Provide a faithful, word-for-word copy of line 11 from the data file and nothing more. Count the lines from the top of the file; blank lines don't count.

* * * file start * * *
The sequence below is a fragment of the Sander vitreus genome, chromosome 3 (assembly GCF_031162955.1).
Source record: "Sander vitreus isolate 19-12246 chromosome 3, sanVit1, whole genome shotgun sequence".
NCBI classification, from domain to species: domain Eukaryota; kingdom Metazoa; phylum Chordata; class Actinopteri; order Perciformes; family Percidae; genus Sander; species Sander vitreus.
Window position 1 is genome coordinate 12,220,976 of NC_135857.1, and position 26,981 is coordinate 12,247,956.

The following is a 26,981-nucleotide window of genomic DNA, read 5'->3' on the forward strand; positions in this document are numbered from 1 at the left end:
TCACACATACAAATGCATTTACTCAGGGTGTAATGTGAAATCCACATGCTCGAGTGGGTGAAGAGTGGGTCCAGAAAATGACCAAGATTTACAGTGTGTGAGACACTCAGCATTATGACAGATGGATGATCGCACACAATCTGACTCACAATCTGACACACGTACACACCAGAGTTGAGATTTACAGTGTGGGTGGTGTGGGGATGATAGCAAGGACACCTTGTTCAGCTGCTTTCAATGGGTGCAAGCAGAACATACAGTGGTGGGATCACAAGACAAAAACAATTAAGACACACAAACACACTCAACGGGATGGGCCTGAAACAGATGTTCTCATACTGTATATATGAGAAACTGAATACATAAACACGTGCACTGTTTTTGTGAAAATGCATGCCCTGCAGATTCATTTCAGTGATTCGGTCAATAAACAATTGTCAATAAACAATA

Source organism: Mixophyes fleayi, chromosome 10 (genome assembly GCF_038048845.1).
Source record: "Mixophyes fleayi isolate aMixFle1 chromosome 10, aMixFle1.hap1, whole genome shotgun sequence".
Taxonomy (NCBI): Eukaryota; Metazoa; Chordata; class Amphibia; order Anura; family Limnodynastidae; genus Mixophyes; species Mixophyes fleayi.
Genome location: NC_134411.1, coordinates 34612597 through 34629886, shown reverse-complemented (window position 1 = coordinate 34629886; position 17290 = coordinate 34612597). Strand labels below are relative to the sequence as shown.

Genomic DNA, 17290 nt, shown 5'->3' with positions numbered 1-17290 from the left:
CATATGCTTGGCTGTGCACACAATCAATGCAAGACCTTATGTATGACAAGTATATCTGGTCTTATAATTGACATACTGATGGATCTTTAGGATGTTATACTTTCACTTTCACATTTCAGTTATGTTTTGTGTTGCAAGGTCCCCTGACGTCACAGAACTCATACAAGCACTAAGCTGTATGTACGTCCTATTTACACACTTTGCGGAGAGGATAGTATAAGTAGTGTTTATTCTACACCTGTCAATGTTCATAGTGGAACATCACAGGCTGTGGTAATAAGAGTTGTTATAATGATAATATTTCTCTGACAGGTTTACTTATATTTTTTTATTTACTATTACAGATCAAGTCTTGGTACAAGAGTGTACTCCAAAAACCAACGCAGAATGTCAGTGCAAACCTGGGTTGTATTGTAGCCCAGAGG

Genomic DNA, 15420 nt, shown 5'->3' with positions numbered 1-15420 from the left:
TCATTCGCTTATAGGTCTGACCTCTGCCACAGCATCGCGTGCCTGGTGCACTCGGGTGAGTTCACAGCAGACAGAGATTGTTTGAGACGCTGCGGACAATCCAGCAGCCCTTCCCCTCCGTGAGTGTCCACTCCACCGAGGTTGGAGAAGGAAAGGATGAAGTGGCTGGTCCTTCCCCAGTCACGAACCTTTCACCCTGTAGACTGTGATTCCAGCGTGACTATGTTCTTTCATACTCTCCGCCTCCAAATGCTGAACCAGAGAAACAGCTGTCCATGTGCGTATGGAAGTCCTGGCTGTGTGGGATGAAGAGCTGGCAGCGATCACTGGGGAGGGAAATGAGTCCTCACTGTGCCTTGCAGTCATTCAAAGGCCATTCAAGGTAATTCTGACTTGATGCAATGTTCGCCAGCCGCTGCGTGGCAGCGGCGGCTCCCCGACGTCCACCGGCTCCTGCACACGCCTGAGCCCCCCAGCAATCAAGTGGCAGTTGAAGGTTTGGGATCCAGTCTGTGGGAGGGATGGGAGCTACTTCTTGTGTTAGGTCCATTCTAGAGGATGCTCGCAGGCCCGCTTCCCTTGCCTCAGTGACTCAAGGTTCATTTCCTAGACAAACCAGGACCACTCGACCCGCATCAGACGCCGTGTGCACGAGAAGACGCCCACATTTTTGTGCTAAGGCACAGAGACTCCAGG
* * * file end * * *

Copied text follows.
Genomic DNA, 17290 nt, shown 5'->3' with positions numbered 1-17290 from the left: